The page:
In a small town in 1979 Ohio, four friends decide to make a zombie film together using their parent’s Super 8 camera. The four boys, along with their new co-star Alice, go out to shoot an important scene one night when they witness a train accident and narrowly escape the wreckage.
The town begins to experience weird things happening after that night. Power outages, dogs running away and people disappearing all occur soon after the wreck. When the boys develop their film, they see something escaping the wreckage that doesn’t seem human and may be the cause of the weird goings on in their town.
There are very few filmmakers in the last decade that have become as prolific as J.J. Abrams. Along with Christopher Nolan and Joss Whedon, Abrams uses viral marketing while also maintaining a great level of secrecy with his current projects.
After creating groundbreaking television shows like “Alias” and “Lost”, Abrams entered the world of film. With Super 8, (only his third – and best – movie) he is showing himself to be one of cinema’s most exciting auteurs.
With his previous films, Abrams has attempted to sneak small amounts of emotion into huge blockbuster action films. Take for instance, the opening torture scene in Mission: Impossible III or Kirk’s father’s death in Star Trek. But with Super 8, Abrams balances action and emotion throughout in a way he has never been able to, or even attempted before.
Super 8 takes the best from Abrams as he pays homage to the films of the past. Abrams pushes himself and makes the most balanced and satisfying of his short, but already great film career.
As of right now, Super 8 is placed second only to Back to the Future on my list of favorite Amblin films. I’m sure over time, this placement will change and there is at least one film at least that needs to be higher than Super 8 that it owes quite a lot to: E.T. the Extra Terrestrial.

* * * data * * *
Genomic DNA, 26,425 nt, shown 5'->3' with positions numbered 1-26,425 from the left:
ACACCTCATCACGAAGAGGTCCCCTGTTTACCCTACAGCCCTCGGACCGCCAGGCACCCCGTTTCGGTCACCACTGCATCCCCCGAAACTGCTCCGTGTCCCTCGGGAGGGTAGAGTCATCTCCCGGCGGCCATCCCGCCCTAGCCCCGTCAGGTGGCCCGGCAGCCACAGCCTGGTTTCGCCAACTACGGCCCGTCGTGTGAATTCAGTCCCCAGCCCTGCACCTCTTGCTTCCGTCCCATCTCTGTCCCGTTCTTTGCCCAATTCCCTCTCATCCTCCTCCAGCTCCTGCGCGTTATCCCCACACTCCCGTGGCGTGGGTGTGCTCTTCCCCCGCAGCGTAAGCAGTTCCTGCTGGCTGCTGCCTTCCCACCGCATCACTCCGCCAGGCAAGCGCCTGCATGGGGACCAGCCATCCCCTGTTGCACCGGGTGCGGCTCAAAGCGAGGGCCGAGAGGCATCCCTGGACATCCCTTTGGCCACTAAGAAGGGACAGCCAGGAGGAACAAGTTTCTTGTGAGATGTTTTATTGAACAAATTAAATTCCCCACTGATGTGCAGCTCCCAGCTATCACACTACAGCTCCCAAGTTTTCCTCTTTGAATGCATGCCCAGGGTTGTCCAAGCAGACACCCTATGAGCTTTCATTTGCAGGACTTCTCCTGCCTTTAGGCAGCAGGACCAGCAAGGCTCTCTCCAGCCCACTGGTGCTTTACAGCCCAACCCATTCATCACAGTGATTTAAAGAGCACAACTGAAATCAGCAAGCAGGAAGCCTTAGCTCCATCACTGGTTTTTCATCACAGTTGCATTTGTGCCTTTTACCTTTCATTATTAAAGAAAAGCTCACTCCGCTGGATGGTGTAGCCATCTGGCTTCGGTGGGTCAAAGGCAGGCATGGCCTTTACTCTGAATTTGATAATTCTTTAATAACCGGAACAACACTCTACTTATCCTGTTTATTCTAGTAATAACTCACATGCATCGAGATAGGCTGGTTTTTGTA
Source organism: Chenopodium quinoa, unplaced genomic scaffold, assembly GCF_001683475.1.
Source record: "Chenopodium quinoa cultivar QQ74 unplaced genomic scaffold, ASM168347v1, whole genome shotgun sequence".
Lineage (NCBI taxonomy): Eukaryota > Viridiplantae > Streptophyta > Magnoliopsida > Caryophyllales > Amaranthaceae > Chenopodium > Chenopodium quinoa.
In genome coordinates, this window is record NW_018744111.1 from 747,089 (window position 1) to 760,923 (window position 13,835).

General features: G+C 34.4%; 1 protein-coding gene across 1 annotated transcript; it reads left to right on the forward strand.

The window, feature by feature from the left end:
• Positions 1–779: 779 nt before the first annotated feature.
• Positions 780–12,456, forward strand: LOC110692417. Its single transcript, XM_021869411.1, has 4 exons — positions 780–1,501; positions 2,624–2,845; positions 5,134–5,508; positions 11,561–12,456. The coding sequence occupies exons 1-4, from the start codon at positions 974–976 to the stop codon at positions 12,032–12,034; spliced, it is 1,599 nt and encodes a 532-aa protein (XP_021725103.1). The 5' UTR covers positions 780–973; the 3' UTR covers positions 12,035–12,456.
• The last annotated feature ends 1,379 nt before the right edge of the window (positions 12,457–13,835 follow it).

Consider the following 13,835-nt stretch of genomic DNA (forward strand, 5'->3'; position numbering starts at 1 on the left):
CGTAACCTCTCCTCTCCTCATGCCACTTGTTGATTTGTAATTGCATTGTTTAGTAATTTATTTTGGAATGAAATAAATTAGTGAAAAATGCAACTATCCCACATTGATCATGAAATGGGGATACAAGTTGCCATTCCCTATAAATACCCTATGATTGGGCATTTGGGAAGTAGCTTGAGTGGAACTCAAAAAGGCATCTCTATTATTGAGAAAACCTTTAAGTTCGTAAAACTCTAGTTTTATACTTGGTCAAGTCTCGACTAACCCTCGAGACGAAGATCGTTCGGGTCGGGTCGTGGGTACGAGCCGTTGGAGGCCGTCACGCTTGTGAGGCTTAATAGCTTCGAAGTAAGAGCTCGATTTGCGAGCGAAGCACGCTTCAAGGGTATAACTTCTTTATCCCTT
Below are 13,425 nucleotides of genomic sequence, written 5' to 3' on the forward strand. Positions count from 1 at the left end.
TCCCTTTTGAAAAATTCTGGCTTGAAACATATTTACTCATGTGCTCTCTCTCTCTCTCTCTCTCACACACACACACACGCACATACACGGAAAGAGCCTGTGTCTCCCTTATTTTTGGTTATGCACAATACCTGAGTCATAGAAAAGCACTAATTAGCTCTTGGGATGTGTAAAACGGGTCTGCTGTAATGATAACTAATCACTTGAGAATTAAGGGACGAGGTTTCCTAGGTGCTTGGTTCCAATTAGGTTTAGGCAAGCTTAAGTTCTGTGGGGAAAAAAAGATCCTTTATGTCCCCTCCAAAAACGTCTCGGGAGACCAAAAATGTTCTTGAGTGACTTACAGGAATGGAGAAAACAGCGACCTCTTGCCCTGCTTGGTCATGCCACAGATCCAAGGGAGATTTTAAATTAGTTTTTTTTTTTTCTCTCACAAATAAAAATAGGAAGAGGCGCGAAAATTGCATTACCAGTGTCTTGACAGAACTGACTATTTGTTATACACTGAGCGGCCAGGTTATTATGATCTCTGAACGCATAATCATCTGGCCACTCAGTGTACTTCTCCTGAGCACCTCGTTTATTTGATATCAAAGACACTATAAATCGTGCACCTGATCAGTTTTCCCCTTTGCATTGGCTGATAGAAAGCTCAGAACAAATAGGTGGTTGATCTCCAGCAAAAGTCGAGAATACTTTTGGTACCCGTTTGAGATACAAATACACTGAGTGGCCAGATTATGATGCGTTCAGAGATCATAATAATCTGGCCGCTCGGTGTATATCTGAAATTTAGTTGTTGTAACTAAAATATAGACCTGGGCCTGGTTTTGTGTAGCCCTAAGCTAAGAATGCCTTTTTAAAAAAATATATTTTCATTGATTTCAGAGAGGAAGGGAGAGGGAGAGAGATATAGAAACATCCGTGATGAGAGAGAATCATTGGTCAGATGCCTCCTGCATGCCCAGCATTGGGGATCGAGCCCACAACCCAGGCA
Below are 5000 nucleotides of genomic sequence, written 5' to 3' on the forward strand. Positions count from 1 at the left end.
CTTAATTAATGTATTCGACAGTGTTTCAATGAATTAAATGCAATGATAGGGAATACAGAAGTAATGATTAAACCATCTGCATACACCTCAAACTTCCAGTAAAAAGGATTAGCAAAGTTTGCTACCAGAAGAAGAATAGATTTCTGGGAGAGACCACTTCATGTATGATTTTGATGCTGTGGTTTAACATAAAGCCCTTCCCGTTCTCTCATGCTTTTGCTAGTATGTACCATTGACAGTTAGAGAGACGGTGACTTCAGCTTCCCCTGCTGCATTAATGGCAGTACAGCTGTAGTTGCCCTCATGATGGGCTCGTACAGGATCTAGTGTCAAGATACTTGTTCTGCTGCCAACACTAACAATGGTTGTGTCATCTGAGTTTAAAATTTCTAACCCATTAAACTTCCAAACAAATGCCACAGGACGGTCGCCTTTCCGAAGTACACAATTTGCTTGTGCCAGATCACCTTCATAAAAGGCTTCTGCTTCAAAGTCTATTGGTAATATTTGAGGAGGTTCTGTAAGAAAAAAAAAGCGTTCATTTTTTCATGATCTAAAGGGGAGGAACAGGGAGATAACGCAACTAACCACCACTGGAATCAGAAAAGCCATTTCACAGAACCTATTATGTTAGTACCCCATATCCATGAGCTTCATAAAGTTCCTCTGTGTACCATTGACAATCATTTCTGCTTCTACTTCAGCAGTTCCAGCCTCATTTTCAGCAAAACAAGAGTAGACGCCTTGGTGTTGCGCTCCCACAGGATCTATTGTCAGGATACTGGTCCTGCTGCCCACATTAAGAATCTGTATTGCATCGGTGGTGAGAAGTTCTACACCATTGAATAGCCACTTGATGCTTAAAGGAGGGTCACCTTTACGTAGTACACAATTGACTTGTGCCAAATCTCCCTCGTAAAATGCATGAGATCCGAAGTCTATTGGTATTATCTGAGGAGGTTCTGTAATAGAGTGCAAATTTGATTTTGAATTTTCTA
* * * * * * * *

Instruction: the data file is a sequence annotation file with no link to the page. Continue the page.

One of the greatest aspects of Super 8 is its ability to be a great story driven action film from 2011 that feels like it’s from the eighties. Super 8 plays like a love letter to Steven Spielberg, most importantly E.T. and Close Encounters of the Third Kind and films like Stand By Me, while never feeling like it’s ripping off those familiar films.
I can’t help but think that over time, Super 8 will not remain at my number two spot, but then again like E.T. and Stand By Me, it may become part of the public lexicon and be as classic as those seminal eighties films. But as of right now, I have no problem with it being ranked as high as these classic films.
Currently Super 8 is #66 on my Flickchart, the highest of any film so far from 2011. This may seem a bit high, but as a huge fan of both Abrams and Spielberg, Super 8 delivered in huge amounts for me. As much as I was interested in the main plot with the mystery of what was on the train, I was just as excited about the character development of the people in this town and I even found myself interested in seeing where the boys’ filmmaking would go next.
Abrams brings all the elements together to make a great nostalgic action film. The believable characters and script, the phenomenal performances (finally everyone will see that Elle is the better Fanning), and the great directing, that is at the same time flashy, yet comforting. Abrams brings the audience into this small town, and without using 3D too, to engulf the viewer in a flashback film that will capture almost anyone’s imagination that gives it a chance.